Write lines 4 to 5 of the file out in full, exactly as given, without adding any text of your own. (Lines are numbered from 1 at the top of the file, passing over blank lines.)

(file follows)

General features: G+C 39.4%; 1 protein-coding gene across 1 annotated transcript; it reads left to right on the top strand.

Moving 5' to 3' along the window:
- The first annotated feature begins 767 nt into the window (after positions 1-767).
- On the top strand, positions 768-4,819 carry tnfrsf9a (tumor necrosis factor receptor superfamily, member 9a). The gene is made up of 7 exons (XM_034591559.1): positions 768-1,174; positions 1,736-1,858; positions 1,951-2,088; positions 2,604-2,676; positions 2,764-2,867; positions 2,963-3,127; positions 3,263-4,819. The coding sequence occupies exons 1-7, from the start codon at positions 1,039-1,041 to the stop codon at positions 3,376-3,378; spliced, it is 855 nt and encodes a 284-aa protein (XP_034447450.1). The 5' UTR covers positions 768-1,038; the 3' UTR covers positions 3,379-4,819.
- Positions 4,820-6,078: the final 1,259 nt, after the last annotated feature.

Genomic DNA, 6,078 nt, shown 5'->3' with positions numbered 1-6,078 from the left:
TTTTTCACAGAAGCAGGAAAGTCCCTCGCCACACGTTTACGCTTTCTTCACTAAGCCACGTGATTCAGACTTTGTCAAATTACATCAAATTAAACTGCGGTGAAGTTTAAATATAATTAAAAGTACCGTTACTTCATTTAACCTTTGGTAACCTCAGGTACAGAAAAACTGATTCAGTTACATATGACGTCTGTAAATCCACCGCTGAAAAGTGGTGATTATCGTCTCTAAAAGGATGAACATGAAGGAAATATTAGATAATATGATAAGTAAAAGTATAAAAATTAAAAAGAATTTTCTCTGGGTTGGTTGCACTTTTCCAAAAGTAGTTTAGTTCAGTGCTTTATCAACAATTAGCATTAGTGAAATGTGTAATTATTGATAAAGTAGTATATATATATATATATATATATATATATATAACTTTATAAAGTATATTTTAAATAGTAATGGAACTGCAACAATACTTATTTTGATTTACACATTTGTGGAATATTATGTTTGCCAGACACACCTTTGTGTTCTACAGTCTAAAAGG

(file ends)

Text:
- On the top strand, positions 768-4,819 carry tnfrsf9a (tumor necrosis factor receptor superfamily, member 9a). The gene is made up of 7 exons (XM_034591559.1): positions 768-1,174; positions 1,736-1,858; positions 1,951-2,088; positions 2,604-2,676; positions 2,764-2,867; positions 2,963-3,127; positions 3,263-4,819. The coding sequence occupies exons 1-7, from the start codon at positions 1,039-1,041 to the stop codon at positions 3,376-3,378; spliced, it is 855 nt and encodes a 284-aa protein (XP_034447450.1). The 5' UTR covers positions 768-1,038; the 3' UTR covers positions 3,379-4,819.
- Positions 4,820-6,078: the final 1,259 nt, after the last annotated feature.